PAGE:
What Is Economic Growth?

How It's Measured and What Are the Causes

Business group
Robust economic growth helps everyone in a society. Photo: Jon Feingersh/Getty Images

Definition: Economic growth is how much more the economy produces than it did in the prior period. To be accurate, the comparison must remove the effects of inflation.

If the economy is producing more, businesses are more profitable and stock prices rise. That gives companies capital to invest and hire more employees. As more jobs are created, incomes rise. Consumers have more money to buy additional products and services.

Purchases drive higher economic growth. For this reason, all countries want positive economic growth. This makes economic growth the most watched economic indicator.

How Is Economic Growth Measured?

Gross domestic product is the best way to measure economic growth. That's because it takes into account the country's entire economic output. It includes all goods and services that businesses in the country produce for sale. It doesn't matter whether they are sold domestically or overseas.

GDP measures final production. It doesn't include the parts that are manufactured to make a product. It includes exports because they are produced in the country. Imports are subtracted from economic growth. 

Most countries measure economic growth each quarter. They use real GDP to compensate for the effects of inflation. Here's more on the GDP growth rate and how you can calculate it.

GDP doesn't include unpaid services.

It leaves out child care, unpaid volunteer work or illegal black-market activities. It doesn't count the environmental costs. For example, the price of plastic is cheap because it doesn't include the cost of disposal.  As a result, GDP doesn't measure how these costs impact the well-being of society.

A country will improve its standard of living when it factors in environmental costs. A society only measures what it values.  

Similarly, societies only value what they measure. For example, Nordic countries rank high in the World Economic Forum's Global Competitiveness Report. That's because their budgets focus on the drivers of economic growth. These are world-class education, social programs and a high standard of living. These factors create a skilled and motivated workforce. These countries have a high tax rate. But they use the revenues to invest in long-term economic growth. For more, see Riane Eisler's book, The Real Wealth of Nations.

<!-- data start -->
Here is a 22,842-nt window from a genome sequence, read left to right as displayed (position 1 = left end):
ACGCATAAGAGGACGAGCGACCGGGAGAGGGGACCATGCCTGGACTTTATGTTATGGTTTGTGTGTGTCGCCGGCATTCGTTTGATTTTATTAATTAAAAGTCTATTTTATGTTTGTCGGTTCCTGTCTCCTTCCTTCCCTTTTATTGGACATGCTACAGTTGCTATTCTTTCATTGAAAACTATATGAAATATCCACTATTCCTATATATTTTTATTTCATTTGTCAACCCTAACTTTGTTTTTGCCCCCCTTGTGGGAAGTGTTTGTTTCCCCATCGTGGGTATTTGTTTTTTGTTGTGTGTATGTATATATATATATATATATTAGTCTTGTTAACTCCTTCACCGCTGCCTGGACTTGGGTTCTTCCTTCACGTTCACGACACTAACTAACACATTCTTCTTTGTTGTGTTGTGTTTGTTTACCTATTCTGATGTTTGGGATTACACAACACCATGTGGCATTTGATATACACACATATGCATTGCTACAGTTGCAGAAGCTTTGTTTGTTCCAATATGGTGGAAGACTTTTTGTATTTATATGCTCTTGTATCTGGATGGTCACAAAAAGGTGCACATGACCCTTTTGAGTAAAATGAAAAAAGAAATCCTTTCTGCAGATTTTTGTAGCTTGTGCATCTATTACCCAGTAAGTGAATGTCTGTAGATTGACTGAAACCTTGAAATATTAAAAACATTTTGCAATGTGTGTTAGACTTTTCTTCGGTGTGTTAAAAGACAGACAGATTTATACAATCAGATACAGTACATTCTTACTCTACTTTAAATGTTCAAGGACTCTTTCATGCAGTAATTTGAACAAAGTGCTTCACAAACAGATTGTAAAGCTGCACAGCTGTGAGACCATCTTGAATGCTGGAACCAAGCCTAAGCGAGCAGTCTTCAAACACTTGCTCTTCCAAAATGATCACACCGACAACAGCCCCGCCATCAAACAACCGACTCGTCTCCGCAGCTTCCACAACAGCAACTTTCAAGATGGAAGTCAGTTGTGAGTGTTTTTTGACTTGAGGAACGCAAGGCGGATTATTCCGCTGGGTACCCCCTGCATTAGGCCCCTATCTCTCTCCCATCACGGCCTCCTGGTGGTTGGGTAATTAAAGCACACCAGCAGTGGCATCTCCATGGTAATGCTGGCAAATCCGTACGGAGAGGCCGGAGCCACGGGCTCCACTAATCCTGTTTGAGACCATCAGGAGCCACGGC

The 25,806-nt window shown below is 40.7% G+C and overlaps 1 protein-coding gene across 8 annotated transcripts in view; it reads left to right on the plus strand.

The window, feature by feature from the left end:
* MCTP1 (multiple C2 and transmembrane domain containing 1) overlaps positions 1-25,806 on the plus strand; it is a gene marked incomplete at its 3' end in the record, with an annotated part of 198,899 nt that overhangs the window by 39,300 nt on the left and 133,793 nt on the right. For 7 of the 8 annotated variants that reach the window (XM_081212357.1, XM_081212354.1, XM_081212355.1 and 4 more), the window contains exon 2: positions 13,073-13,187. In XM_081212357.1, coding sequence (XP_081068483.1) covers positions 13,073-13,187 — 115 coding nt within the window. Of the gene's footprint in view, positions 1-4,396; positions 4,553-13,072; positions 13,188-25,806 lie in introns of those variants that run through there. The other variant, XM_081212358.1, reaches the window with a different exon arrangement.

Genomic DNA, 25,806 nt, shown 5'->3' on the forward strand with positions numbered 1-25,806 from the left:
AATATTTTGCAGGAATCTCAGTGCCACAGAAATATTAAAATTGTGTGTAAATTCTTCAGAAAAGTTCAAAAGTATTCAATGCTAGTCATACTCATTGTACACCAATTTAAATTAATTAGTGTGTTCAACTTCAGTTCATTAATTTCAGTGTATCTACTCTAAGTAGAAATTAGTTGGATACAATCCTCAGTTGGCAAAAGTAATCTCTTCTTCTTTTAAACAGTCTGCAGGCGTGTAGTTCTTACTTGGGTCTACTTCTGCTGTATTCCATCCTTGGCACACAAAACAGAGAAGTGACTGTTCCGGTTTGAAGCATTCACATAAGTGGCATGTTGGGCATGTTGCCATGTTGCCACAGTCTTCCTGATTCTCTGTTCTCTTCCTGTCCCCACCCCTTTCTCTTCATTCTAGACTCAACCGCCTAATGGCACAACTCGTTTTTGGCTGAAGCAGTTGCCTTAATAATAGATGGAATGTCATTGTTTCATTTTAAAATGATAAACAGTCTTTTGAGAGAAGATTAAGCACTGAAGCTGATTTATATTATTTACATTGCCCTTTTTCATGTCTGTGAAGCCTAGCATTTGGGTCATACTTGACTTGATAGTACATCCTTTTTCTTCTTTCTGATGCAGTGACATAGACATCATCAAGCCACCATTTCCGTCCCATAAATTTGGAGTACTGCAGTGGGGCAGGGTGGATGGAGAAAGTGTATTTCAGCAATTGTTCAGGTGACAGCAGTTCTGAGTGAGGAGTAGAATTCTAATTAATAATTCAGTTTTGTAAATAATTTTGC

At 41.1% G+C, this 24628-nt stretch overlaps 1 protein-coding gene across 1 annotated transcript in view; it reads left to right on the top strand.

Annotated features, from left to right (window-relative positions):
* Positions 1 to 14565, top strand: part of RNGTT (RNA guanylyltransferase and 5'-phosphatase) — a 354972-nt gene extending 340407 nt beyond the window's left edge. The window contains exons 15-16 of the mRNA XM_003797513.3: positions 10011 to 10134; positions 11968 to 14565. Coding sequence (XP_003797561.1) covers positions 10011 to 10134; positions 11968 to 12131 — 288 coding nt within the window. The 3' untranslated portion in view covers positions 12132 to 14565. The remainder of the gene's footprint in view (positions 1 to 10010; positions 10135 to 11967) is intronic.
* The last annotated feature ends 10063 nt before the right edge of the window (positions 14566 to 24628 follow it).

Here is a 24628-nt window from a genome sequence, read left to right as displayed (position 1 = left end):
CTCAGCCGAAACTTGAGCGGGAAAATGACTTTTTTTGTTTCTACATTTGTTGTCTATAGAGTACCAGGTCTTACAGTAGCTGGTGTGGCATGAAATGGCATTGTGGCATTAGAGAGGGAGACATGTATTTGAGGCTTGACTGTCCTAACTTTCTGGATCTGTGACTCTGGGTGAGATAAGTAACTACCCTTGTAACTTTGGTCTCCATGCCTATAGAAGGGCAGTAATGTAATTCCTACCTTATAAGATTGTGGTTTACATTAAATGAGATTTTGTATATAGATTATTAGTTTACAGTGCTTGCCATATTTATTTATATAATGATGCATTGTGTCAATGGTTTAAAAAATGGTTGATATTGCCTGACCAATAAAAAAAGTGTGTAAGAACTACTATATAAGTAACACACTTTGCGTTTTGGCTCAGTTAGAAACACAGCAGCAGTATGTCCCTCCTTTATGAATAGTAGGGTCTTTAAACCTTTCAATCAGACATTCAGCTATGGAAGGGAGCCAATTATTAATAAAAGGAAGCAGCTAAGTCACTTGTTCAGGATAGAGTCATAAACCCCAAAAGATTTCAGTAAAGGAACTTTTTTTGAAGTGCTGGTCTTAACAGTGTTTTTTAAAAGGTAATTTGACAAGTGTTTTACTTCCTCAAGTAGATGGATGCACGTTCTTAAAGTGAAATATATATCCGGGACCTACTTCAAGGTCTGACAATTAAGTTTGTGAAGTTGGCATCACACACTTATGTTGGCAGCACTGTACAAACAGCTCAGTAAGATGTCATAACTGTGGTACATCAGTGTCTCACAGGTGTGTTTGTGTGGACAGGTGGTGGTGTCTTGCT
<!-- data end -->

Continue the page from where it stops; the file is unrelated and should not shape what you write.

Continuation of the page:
This economic policy contrasts with that of the United States. The country uses debt to finance short-term growth through boosting consumer and military spending. That's because these activities do show up in GDP. 

The Phases of Economic Growth

Analysts watch economic growth to discover what stage of the business cycle the economy is in. The best phase is expansion. This is when the economy is growing in a sustainable fashion. If growth is too far beyond a healthy growth rate, it overheats. That creates an asset bubble. This is what happened to the housing sector in 2005-2006.

As too much money chases too few goods and services, inflation kicks in. This is the "peak" phase in the business cycle.

At some point, confidence in economic growth dissipates. When more people sell than buy, the economy contracts. When that phase of the business cycle continues, it becomes a recession. An economic depression is a recession that lasts for a decade. The only time this happened was during the Great Depression of 1929.

Causes of U.S. Growth

The United States has an abundance of natural resources. Its large land mass compares to Russia, Canada and Australia. America's natural resources also include:

  • Tillable soil in the Great Plains, called the breadbasket of the world.
  • A temperate climate.
  • Large deposits of oil, coal and natural gas.

These natural resources attracted another of America's great resources which is its population.

The United States has a large and diverse population that provides a large test market. It gives domestic companies experience in knowing what consumers want. This has given the United States a comparative advantage in producing consumer products. As a result, over 70 percent of what the country produces is for personal consumption.

This also gives U.S. companies an advantage in exporting. As a result, the United States is the world's fourth largest exporter.  The country exports capital equipment, such as computers, semiconductors and medical equipment. It also exports industrial machinery and equipment such as plastics, chemicals and petroleum products. Almost half of the economy depends on services. The most successful are financial services, and healthcare and intellectual property such as technical information.

Ways to Spur Economic Growth

Most governments try to manage economic growth. For one thing, growth increases tax revenue. Businesses also hire workers, increasing income. When people feel prosperous, they reward political leaders by re-electing them.

The government stimulates growth with expansive fiscal policy. It either spends more, cuts taxes or both. Since politicians want to get re-elected, they use expansive fiscal policy to stimulate the economy.

Expansive fiscal policy is addictive. If the government keeps spending more and taxing less, it leads to deficit spending. It works for a while, but eventually leads to higher debt levels.

In time, as the debt to GDP ratio approaches 100 percent, it slows economic growth. Foreign investors stop investing funds in a country with a high debt ratio. They worry they won't get repaid or that the money will be worth less.

Therefore, governments should be careful with expansive fiscal policy. They should only use it when the economy is in contraction or recession. When the economy is growing, its leaders should cut back spending and raise taxes. This conservative fiscal policy ensures that the economic growth will remain sustainable.